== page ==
Deep easterly infeed and thunderstorm event 26 March 2014

Models had been progging a large easterly infeed with a surface trough dragging in moisture from Eastern Australia into South Australia. At the same time we had a large upper low, retrograding westwards from New South Wales, passing through the north Mid north area, delivering easterly winds. This essentially created a situation where winds came from a generally easterly direction from the surface all the way up to 200mb, with winds on the Wednesday topping out at 35 knots at 600mb, a rather rare thing to see! The upper low also cooled the mids and uppers, which was vitally necessary as surface temps and moisture were far from special, low to mid 20ies and low to mid teens for the dewpoints. However the upper low also fed a jet exit over us on the Wednesday evening of reasonable strength, and sure enough we had some cells form.

They formed initially in no Mans Land, with local cells struggling with dry air in the mids inibiting convection. However a multicell storm formed on the outflow of of the No Man’s complex and trained towards northern Adelaide, moving at about 45km/h from the ENE, extremely quick for an easterly storm. It seems new storms would form from the flanking line of this storm, and it died rapidly before reaching Adelaide, before reigniting from newer cells on the southern edge, perhaps in response to the sea breeze front interacting with outflow, about 25 minutes before reaching me.

The nukage was quite spectacular on approach with solid convection, however the storm still retained more of a hybrid coldie/warm thunderstorm look from the front end. By radar, it dumped very heavily just to my east, maybe 5-8km, likely with hail and I was soon engulfed by strong outflow and very heavy rain/small hail. Winds exceeded 80km very briefly, over a period of 5 seconds and a few dozen pea sized hail pellets were seen to hit the window, it really was quite intense for a moment there. The storm dropped a quickfire 8mm at Virginia, in a period less than ten minutes. It was also a reasonably noisy cell, with plenty of flash and rumble, and a couple of closeish Cg’s seen/heard in the core.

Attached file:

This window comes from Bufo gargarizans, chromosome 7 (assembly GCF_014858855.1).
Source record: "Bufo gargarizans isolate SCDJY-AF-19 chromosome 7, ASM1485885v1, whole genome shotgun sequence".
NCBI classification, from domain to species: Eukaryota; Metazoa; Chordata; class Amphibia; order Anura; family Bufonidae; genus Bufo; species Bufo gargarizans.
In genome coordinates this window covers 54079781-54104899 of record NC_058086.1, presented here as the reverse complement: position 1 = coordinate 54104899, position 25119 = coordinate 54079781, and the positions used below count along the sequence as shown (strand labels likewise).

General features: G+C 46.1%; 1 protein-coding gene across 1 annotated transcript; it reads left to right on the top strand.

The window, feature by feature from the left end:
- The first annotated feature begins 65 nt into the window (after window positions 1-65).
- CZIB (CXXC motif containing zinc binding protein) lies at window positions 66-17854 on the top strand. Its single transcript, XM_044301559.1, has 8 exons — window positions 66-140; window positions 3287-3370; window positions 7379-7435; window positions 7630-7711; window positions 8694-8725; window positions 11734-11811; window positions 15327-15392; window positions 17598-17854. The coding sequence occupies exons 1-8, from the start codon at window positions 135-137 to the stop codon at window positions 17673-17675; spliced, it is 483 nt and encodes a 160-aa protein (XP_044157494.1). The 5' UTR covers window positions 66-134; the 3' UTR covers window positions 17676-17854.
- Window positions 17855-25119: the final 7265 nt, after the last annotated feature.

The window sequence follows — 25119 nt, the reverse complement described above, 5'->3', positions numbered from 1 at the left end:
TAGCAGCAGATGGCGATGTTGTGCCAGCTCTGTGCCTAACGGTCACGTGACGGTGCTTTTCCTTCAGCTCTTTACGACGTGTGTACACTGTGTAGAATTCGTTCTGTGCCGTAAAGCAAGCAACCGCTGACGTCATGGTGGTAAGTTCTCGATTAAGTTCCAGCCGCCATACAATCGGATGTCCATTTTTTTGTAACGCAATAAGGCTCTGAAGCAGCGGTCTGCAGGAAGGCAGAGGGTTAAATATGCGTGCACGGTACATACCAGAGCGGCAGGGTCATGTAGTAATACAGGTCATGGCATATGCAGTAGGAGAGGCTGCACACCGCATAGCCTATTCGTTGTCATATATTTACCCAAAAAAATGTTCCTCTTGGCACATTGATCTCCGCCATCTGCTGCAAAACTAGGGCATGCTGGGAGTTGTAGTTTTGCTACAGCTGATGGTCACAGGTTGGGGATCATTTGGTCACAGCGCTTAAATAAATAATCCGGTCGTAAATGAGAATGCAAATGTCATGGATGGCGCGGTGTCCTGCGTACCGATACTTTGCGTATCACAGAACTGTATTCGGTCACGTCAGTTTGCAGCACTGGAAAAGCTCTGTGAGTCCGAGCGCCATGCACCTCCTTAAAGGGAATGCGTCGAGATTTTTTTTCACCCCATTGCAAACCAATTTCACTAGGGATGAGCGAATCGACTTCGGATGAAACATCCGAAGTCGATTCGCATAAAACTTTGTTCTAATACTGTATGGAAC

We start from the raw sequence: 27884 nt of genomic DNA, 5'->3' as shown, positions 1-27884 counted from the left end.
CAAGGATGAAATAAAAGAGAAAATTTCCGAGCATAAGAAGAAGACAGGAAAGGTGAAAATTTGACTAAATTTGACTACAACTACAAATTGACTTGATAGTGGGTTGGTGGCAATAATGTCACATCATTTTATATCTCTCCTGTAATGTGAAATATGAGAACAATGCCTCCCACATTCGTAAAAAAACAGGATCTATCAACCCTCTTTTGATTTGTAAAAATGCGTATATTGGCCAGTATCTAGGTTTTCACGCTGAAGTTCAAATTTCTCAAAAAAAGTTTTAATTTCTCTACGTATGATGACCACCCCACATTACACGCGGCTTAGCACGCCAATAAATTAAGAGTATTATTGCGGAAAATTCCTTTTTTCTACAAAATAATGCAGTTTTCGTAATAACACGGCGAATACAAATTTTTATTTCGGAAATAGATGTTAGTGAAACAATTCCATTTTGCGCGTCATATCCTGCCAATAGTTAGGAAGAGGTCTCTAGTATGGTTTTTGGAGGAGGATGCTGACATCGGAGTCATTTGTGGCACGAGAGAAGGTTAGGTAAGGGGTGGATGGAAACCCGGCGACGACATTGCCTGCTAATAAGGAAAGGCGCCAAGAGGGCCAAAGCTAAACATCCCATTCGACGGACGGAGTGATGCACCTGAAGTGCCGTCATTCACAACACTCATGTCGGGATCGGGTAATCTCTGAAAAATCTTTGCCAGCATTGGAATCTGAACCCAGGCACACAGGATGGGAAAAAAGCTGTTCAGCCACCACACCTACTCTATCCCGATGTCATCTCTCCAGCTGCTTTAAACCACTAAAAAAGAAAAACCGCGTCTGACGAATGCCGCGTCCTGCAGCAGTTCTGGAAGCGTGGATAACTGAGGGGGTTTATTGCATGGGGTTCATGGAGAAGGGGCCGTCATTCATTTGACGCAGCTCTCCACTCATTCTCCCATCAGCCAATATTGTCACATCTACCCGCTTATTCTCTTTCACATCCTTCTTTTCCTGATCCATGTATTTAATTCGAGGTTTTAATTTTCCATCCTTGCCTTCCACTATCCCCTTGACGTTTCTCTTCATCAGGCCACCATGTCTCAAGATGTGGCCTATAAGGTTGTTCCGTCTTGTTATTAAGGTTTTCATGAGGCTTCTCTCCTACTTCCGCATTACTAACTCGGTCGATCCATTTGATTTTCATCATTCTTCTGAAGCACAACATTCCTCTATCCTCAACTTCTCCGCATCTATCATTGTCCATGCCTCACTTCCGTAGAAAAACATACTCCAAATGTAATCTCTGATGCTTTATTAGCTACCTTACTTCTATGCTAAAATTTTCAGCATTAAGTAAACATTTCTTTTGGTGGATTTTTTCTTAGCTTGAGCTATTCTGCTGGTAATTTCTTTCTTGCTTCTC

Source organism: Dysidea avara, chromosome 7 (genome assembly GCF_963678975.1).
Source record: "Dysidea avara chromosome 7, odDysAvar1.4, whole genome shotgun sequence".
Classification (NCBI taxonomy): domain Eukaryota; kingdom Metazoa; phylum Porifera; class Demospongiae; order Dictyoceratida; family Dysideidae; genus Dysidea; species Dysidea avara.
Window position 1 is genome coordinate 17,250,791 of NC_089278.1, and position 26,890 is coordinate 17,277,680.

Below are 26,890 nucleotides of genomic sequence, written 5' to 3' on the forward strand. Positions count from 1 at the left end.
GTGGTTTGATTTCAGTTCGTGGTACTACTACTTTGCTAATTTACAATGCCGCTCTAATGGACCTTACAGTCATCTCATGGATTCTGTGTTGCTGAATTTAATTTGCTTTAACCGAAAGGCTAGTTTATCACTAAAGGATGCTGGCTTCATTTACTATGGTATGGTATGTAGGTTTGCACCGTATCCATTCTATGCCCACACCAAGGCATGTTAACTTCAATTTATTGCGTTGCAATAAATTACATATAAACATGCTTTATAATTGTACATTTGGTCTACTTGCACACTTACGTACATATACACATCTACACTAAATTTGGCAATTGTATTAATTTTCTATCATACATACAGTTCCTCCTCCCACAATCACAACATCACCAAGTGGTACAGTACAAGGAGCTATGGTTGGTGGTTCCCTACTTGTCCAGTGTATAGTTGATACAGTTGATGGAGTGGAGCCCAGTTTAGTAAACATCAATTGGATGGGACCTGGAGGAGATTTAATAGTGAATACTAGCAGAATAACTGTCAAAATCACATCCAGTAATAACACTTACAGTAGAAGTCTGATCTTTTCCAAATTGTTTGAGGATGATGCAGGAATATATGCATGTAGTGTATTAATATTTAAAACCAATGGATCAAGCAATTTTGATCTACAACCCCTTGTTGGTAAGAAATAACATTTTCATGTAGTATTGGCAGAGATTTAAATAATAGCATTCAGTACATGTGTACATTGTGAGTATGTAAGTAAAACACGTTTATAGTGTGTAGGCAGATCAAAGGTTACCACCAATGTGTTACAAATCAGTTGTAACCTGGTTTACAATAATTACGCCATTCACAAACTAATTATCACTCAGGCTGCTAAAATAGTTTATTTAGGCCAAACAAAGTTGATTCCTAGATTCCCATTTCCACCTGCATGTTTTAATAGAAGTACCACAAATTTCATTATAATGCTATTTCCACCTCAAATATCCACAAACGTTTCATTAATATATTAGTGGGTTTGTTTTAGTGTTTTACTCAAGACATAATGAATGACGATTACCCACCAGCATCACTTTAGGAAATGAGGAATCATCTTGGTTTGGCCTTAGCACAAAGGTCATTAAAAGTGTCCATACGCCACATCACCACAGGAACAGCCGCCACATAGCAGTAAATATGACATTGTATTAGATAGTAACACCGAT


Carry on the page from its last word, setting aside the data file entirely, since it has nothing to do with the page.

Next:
Rapidly developing cell on approach.

Microburst just a few km to the east, rather spectacular, this was at 10mm.

 

It weakened rapidly, and the southernmost cell produced a gust of 104km at Outer Harbor so some damaging winds were to be had in these cores. These images from behind show the rear structure much more typical of warm cells.

Back end of the multicell, still throwing up reasonable pulses but weaker than earlier.

At the same time a couple of other cells had formed, a reasonably strong one north-east of Mannum, and this very rapidly pushed towards Adelaide. It seems at some point it pushed out a strong OFB from a downburst and this caused it to propogate small cells in a WNW direction on the northern flank, aiming it directly at the northern side of Adelaide metro again. This OFB changed the game in Adelaide, and suddenly we had very solid and tall convection rapidly developing and cells became scattered, with local thunder.

Cell over the hills on the leading edge of the OFB throwing up seriously solid pulses. Black cored at this stage and anvilling out over the northern burbs.

The cells that developed over the northern burbs and then moved out off the coast were the most interesting however and one in particular was the strongest cell of the day IMO. I watched it grow from birth, presenting a very solid Calvus head and showing various signs of being severe. The backend updraught was one of the very few I seen that remained verticle, evening bulging out into the strong easterly winds. A large, slightly lowered RFB formed, frequent Cc lightning in the upper parts of the cloud stucture (picked up very poorly by tracker), and from pictures I have seen from the south, a gradually increasing rain intensity, with a sharp cut-off and very heavy rain curtain on the back end of the storm.